Just days after telling delegates at the ToorCon hacking convention in San Diego that Firefox was critically flawed, and the online reporting hysteria that followed, one of the two coders who gave the damning presentation has now admitted that it was just a joke. Neither Mozilla, nor the reporters and bloggers now busy wiping the egg from their faces, are laughing.

Mischa Spiegelmock and Andrew Wbeelsoi claimed that the way in which Firefox handles Javascript was so deeply flawed that key sections of the core code would need to be re-written, patches were not sufficient to save the browser from this vulnerability. They said that it mattered not which OS was used, the flaws could still induce both a crash and enable remote code execution on the target computer.

Now Spiegelmock has made a statement through Mozilla.org to put the record straight:

"As part of our talk we mentioned that there was a previously known Firefox vulnerability that could result in a stack overflow ending up in remote code execution. However, the code we presented did not in fact do this, and I personally have not gotten it to result in code execution, nor do I know of anyone who has. I have not succeeded in making this code do anything more than cause a crash and eat up system resources, and I certainly haven't used it to take over anyone else's computer and execute arbitrary code. The main purpose of our talk was to be humorous. I apologize to everyone involved, and I hope I have made everything as clear as possible."

Oh well, that’s alright then, no harm done. Apart from the fact that plenty of harm has been done, to the Firefox brand (many apply the no smoke without fire principle to such claims, no matter the truth or lack of), to Mozilla (developers worked through the weekend investigating the claims, attempting to replicate them, and that costs money) and also to online journalism which reported the ‘news’ as fact without any actual verification of that.

His partner in deception, Wbeelsoi, also claimed during the presentation that hackers were aware of some 30 more flaws, all unfixed, all undisclosed. Spiegelmock washes his hands of these claims, saying they were nothing to do with him. Wbeelsoi, for now at least, seems to be remaining rather quiet. Perhaps this is unsurprising, seeing as the details of his talk at the ToorCon website says that he ‘ruins things on the Internet professionally.’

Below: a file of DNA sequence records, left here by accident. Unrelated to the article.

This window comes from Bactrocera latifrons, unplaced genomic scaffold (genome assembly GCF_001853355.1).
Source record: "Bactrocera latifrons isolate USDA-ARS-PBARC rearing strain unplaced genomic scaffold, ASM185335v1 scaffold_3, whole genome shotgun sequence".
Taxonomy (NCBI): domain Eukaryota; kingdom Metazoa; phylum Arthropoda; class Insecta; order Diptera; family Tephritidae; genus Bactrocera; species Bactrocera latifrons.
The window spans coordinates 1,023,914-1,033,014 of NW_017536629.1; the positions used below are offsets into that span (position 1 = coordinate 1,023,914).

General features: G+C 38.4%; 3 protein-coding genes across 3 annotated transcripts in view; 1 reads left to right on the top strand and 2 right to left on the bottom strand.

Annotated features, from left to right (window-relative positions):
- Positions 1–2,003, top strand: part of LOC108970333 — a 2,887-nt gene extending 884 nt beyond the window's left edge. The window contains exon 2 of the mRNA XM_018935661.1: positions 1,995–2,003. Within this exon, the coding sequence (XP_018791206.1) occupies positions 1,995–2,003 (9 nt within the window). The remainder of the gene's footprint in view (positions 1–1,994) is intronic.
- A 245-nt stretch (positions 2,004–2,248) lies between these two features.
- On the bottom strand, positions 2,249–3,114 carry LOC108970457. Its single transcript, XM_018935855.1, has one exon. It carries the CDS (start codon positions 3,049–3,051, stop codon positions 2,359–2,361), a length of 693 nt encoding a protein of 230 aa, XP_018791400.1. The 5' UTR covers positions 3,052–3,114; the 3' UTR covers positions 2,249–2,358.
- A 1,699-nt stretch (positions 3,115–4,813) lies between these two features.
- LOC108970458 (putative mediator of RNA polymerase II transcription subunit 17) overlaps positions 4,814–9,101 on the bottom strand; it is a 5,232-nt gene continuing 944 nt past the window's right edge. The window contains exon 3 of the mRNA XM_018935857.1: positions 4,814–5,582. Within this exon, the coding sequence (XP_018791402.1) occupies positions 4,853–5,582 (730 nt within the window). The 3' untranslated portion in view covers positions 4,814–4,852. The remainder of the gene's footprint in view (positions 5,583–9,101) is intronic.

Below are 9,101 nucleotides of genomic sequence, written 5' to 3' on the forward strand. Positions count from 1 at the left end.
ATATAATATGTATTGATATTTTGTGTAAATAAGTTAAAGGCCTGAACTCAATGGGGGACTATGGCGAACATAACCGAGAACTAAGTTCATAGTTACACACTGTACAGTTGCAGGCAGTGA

In that, at least, he seems to be doing a good job...

As Editorial Director and Managing Analyst with IT Security Thing I am putting more than two decades of consulting experience into providing opinionated insight regarding the security threat landscape for IT security professionals. As an Editorial Fellow with Dennis Publishing, I bring more than two decades of writing experience across the technology industry into publications such as Alphr, IT Pro and (in good old fashioned print) PC Pro. I also write for SC Magazine UK and Infosecurity, as well as The Times and Sunday Times newspapers. Along the way I have been honoured with a Technology Journalist of the Year award, and three Information Security Journalist of the Year awards. Most humbling, though, was the Enigma Award for 'lifetime contribution to IT security journalism' bestowed on me in 2011.

10 Years
Discussion Span
Last Post by happygeek

Kinda reminds me of the story, 'The boy who cried wolf'. I honestly think that making such incredulous claims just for humor's sake and without actually doing research amounts to nothing but sheer callousness. As you rightly pointed out, the Mozilla developers worked the weekend trying to fix a flaw that did not exist! Who's going to make up for the loss the company suffered. More important than financial loss, what about the loss of face? Personally, these two programmers should be made to pay for the losses incurred.


Why do you think they played the prank on Mozilla and not Microsoft? I suspect the Seattle legal machine would have been in full flow by now...

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